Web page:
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Jiayu Wang, Xikang Fan, Mingjia Yang, Mingyang Song, Kai Wang, Edward Giovannucci, Hongxia Ma, Guangfu Jin, Zhibin Hu, Hongbing Shen, and Dong Hang


Testosterone is a critical determinant of health in both genders. However, the relationship between circulating levels of testosterone and mortality remains undetermined.


We examined the associations of serum total testosterone (TT) and free testosterone (FT) with all-cause and cause-specific mortality in 154 965 men and 93 314 postmenopausal women from UK Biobank. Cox regression models were used to calculate the hazard ratios (HR) and 95% CIs. Given multiple testing, P < 0.005 was considered statistically significant.


Over a median follow-up of 8.9 (inter-quartile range: 8.3–9.5) years, we documented 5754 deaths in men, including 1243 (21.6%) from CVD and 2987 (51.9%) from cancer. In postmenopausal women, 2435 deaths occurred, including 346 (14.2%) from CVD and 1583 (65.0%) from cancer. TT and FT concentrations were inversely associated with all-cause mortality in men, with the multivariable HR of 0.82 (95% CI: 0.75–0.91) and 0.80 (95% CI: 0.73–0.87) for the highest (Q5) vs the lowest quintile (Q1), respectively. In postmenopausal women, TT concentrations showed a positive association with all-cause mortality (HR for Q5 vs Q1 = 1.20, 95% CI: 1.06–1.37). Furthermore, higher TT and FT concentrations were associated with a lower risk of cancer mortality in men (both P for trend = 0.001), whereas TT concentrations were suggestively associated with a higher risk of cancer mortality in postmenopausal women (P for trend = 0.03).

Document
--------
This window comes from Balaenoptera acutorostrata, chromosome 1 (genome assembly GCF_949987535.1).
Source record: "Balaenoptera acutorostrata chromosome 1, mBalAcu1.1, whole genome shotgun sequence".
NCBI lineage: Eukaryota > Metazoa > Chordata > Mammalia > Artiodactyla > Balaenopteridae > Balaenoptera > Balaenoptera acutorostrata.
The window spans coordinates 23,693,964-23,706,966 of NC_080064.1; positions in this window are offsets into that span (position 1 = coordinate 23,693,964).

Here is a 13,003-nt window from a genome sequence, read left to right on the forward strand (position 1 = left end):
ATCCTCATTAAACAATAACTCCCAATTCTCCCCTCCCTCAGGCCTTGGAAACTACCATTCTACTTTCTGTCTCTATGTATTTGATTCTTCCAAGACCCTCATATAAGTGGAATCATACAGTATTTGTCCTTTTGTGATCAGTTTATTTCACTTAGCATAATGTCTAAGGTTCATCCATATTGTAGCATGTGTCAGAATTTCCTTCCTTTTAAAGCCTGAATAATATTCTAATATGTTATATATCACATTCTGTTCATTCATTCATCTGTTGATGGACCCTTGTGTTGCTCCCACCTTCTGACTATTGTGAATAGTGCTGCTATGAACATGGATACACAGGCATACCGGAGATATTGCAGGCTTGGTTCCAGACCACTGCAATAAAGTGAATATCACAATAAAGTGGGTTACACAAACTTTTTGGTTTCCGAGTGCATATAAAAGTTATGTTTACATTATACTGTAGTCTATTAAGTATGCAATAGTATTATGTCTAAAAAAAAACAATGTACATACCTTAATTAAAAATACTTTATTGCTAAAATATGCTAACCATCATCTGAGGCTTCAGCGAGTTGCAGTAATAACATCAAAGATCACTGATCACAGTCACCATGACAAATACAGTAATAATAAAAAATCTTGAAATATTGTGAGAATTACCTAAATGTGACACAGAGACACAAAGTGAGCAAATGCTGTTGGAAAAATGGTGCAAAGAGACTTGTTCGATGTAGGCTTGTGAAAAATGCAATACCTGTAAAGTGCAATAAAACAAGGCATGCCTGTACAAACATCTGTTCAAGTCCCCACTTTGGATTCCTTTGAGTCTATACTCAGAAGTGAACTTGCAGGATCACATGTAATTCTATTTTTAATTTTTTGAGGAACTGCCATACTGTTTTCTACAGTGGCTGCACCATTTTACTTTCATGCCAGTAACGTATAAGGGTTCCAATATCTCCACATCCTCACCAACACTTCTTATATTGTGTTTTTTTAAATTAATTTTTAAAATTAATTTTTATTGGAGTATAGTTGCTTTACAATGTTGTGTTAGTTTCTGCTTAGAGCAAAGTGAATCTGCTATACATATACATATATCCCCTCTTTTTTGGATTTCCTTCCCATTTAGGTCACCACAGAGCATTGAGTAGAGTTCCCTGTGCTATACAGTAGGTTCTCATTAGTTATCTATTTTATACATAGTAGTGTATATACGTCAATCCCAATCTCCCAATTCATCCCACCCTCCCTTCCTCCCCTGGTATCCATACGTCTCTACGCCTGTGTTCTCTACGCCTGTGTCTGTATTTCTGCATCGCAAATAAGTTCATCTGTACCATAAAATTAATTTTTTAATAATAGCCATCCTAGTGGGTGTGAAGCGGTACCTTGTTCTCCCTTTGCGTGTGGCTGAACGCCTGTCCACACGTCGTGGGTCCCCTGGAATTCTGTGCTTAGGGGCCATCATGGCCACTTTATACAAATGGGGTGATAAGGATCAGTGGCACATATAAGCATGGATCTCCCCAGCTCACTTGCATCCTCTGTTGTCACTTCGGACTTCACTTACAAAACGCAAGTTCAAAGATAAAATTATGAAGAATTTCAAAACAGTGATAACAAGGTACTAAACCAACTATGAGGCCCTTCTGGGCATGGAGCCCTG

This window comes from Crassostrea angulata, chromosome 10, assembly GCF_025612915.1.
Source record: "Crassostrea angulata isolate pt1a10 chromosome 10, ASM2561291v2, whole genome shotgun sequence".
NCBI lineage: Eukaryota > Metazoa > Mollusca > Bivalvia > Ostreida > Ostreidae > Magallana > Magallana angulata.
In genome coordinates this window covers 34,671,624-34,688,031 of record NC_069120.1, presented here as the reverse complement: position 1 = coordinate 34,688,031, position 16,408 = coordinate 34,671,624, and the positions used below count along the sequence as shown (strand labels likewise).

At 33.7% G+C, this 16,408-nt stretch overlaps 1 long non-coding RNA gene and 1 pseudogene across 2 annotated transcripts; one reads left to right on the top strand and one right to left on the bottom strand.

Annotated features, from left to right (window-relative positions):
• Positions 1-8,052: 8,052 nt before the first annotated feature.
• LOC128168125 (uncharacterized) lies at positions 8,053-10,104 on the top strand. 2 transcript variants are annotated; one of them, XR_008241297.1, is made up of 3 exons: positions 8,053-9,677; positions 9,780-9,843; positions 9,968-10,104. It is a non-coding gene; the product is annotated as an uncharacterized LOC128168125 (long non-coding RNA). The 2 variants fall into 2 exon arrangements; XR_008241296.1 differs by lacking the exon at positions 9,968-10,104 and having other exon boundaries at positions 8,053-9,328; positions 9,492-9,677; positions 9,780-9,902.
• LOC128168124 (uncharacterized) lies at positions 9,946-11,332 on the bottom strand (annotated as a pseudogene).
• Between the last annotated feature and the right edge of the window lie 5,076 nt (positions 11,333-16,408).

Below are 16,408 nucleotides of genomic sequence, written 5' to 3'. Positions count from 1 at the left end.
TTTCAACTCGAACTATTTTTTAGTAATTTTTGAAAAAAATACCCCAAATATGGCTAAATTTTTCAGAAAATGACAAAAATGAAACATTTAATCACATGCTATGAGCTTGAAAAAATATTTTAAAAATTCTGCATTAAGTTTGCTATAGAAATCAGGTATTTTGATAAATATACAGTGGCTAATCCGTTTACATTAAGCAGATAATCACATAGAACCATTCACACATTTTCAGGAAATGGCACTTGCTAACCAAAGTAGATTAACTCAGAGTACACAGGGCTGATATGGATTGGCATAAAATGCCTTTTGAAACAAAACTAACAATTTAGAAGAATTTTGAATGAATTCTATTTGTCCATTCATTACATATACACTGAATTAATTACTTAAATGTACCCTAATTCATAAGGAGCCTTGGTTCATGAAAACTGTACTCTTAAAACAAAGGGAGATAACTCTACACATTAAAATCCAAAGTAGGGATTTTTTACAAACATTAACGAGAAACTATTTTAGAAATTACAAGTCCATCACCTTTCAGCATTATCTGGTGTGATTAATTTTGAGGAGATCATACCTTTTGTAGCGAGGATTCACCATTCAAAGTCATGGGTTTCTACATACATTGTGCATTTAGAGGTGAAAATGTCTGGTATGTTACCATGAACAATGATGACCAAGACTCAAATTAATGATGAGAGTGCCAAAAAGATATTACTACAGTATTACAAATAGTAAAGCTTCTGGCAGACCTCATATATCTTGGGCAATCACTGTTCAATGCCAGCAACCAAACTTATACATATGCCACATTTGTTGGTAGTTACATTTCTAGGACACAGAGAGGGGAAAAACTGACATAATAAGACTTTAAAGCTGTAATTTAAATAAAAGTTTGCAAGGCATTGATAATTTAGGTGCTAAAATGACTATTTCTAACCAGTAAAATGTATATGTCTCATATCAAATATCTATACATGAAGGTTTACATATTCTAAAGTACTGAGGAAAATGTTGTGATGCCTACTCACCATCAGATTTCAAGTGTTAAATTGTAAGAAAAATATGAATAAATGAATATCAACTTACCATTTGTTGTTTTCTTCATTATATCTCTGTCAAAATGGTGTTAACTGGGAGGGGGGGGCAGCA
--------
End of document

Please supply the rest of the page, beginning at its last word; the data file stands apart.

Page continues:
Our findings suggest that high levels of circulating testosterone may be beneficial for all-cause and cancer mortality in men but detrimental in postmenopausal women.